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The number of molecular strands used by a molecular algorithm is an important measure of the algorithm's complexity. This measure is also called the volume used by the algorithm. We prove that three important polynomialtime models of molecular computation with bounded volume are equivalent to models of polynomialtime Turing machine computation with bounded nondeterminism. Without any assumption, we show that the Split operation does not increase the power of polynomialtime molecular computation. Assuming a plausible separation between Turing machine complexity classes, the Amplify operation does increase the power of polynomialtime molecular computation. 1. Introduction Molecular computation was first studied in [1, 15], which identified the number of molecular strands used as an important resource. This measure is also Research performed at Yale University and at the University of Maryland. Supported in part by the National Science Foundation under grant CCR8958528, CCR94154...
Executing parallel logical operations with DNA
 In Proceedings of the IEEE Congress on Evolutionary Computation
, 1999
"... DNA computation investigates the potential of DNA as a massively parallel computing device. Research is focused on designing parallel computation models executable by DNAbased chemical processes and on developing algorithms in the models. In 1994 Leonard Adleman initiated this area of research by p ..."
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Cited by 5 (0 self)
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DNA computation investigates the potential of DNA as a massively parallel computing device. Research is focused on designing parallel computation models executable by DNAbased chemical processes and on developing algorithms in the models. In 1994 Leonard Adleman initiated this area of research by presenting a DNAbased method for solving the Hamilton Path Problem. That contribution raised the hope that parallel computation by DNA could be used to tackle NPcomplete problems which are thought of as intractable. The current realization, however, is that NPcomplete problems may not be best suited for DNAbased (more generally, moleculebased) computing. A better subject for DNA computing could be largescale evaluation of parallel computation models. Several proposals have been made in this direction. We overview those methods, discuss technical and theoretical issues involved, and present some possible applications of those methods. 1 Introduction Biomolecular computing is the computi...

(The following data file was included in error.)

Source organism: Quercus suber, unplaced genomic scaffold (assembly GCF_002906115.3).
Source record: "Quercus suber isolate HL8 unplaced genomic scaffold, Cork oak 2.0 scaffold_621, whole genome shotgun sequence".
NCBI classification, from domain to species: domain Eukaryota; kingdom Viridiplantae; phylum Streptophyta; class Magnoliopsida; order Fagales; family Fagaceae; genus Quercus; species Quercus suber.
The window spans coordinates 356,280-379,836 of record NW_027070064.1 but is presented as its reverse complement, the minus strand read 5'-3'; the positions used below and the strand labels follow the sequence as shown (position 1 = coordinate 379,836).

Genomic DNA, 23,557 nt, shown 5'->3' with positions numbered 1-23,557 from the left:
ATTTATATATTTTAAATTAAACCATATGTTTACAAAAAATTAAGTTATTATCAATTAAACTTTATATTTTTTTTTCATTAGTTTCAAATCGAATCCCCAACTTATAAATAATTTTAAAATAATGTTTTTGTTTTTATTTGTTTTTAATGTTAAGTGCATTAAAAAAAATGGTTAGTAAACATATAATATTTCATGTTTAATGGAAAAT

On Molecular Approximation Algorithms for NP Optimization Problems
 Problems, 3rd DIMACS Meeting on DNA Based Computers, Univ. of Penns
, 1997
"... We develop a general technique for constructing molecularbased approximation algorithms for NP optimization problems. Our algorithms exhibit a useful volumeaccuracy tradeoff. In particular we solve the Covering problem of Hochbaum and Maass using polynomial time and O i ` 2 (log `)n 2 \Gamma ..."
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Cited by 4 (2 self)
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We develop a general technique for constructing molecularbased approximation algorithms for NP optimization problems. Our algorithms exhibit a useful volumeaccuracy tradeoff. In particular we solve the Covering problem of Hochbaum and Maass using polynomial time and O i ` 2 (log `)n 2 \Gamma n\Delta(n\Gamma1) l 2 =2 \Delta j volume with error ratio (1 + 1 ` ) 2 . We also present the first candidate for a problem that can be solved more efficiently with the Amplify operation than without. 1. Introduction Molecular computers were introduced by Adleman [1, 8], but so far the field lacks a "killer application." It is well known that a DNA computer can solve SAT in linear time [8], but using an exponential number of DNA strands. The number of strands used by an algorithm is called the "volume." Although recent papers [5, 4, 9] solve NP problems using smaller exponential volume, we believe that it is essential to find applications of DNA computers that use subexponential vol...
Length Bounded Molecular Computing
, 1998
"... Length of DNA strands is an important resource in DNA computing. We show how to decrease strand lengths in known molecular algorithms for some NPcomplete problems, such as like 3SAT and Independent Set, without substantially increasing their running time or volume. 1. Introduction Since Adleman's ..."
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Cited by 3 (0 self)